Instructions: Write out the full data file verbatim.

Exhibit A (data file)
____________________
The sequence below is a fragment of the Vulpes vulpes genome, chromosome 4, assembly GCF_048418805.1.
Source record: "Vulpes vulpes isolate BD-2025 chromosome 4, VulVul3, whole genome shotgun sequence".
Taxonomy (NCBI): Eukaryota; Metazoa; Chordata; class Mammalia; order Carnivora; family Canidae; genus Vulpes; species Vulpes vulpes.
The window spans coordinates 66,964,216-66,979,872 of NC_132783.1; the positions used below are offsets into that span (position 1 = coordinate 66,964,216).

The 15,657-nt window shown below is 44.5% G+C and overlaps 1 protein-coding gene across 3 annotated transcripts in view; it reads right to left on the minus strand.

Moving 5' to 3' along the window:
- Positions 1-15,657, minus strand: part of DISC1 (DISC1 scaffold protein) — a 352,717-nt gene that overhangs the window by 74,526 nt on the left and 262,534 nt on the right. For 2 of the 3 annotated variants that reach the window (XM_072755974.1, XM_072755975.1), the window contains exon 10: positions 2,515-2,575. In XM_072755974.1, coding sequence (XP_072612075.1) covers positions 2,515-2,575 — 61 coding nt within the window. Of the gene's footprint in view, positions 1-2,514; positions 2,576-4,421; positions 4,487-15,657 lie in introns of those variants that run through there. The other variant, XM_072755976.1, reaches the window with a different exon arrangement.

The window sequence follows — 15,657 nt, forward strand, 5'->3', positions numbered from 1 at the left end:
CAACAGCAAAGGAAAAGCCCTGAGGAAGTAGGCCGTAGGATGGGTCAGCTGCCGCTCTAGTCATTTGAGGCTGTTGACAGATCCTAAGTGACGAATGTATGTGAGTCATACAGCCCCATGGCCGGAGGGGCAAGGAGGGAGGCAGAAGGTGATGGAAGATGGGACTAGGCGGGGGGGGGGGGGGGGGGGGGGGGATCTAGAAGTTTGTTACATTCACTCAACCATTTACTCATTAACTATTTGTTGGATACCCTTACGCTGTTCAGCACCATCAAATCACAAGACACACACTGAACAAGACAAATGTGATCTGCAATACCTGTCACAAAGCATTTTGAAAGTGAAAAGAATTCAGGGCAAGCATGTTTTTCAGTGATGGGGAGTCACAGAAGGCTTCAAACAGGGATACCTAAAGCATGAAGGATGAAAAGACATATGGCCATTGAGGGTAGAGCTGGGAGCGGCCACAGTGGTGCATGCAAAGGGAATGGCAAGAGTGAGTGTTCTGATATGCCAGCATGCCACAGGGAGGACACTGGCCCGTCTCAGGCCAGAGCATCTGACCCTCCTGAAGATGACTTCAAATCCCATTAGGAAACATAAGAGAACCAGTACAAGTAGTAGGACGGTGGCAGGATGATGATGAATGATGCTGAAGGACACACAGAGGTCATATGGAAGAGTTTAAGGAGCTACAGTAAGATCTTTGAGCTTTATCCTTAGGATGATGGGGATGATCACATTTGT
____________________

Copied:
The sequence below is a fragment of the Vulpes vulpes genome, chromosome 4, assembly GCF_048418805.1.
Source record: "Vulpes vulpes isolate BD-2025 chromosome 4, VulVul3, whole genome shotgun sequence".
Taxonomy (NCBI): Eukaryota; Metazoa; Chordata; class Mammalia; order Carnivora; family Canidae; genus Vulpes; species Vulpes vulpes.
The window spans coordinates 66,964,216-66,979,872 of NC_132783.1; the positions used below are offsets into that span (position 1 = coordinate 66,964,216).

The 15,657-nt window shown below is 44.5% G+C and overlaps 1 protein-coding gene across 3 annotated transcripts in view; it reads right to left on the minus strand.

Moving 5' to 3' along the window:
- Positions 1-15,657, minus strand: part of DISC1 (DISC1 scaffold protein) — a 352,717-nt gene that overhangs the window by 74,526 nt on the left and 262,534 nt on the right. For 2 of the 3 annotated variants that reach the window (XM_072755974.1, XM_072755975.1), the window contains exon 10: positions 2,515-2,575. In XM_072755974.1, coding sequence (XP_072612075.1) covers positions 2,515-2,575 — 61 coding nt within the window. Of the gene's footprint in view, positions 1-2,514; positions 2,576-4,421; positions 4,487-15,657 lie in introns of those variants that run through there. The other variant, XM_072755976.1, reaches the window with a different exon arrangement.

The window sequence follows — 15,657 nt, forward strand, 5'->3', positions numbered from 1 at the left end:
CAACAGCAAAGGAAAAGCCCTGAGGAAGTAGGCCGTAGGATGGGTCAGCTGCCGCTCTAGTCATTTGAGGCTGTTGACAGATCCTAAGTGACGAATGTATGTGAGTCATACAGCCCCATGGCCGGAGGGGCAAGGAGGGAGGCAGAAGGTGATGGAAGATGGGACTAGGCGGGGGGGGGGGGGGGGGGGGGGGGATCTAGAAGTTTGTTACATTCACTCAACCATTTACTCATTAACTATTTGTTGGATACCCTTACGCTGTTCAGCACCATCAAATCACAAGACACACACTGAACAAGACAAATGTGATCTGCAATACCTGTCACAAAGCATTTTGAAAGTGAAAAGAATTCAGGGCAAGCATGTTTTTCAGTGATGGGGAGTCACAGAAGGCTTCAAACAGGGATACCTAAAGCATGAAGGATGAAAAGACATATGGCCATTGAGGGTAGAGCTGGGAGCGGCCACAGTGGTGCATGCAAAGGGAATGGCAAGAGTGAGTGTTCTGATATGCCAGCATGCCACAGGGAGGACACTGGCCCGTCTCAGGCCAGAGCATCTGACCCTCCTGAAGATGACTTCAAATCCCATTAGGAAACATAAGAGAACCAGTACAAGTAGTAGGACGGTGGCAGGATGATGATGAATGATGCTGAAGGACACACAGAGGTCATATGGAAGAGTTTAAGGAGCTACAGTAAGATCTTTGAGCTTTATCCTTAGGATGATGGGGATGATCACATTTGT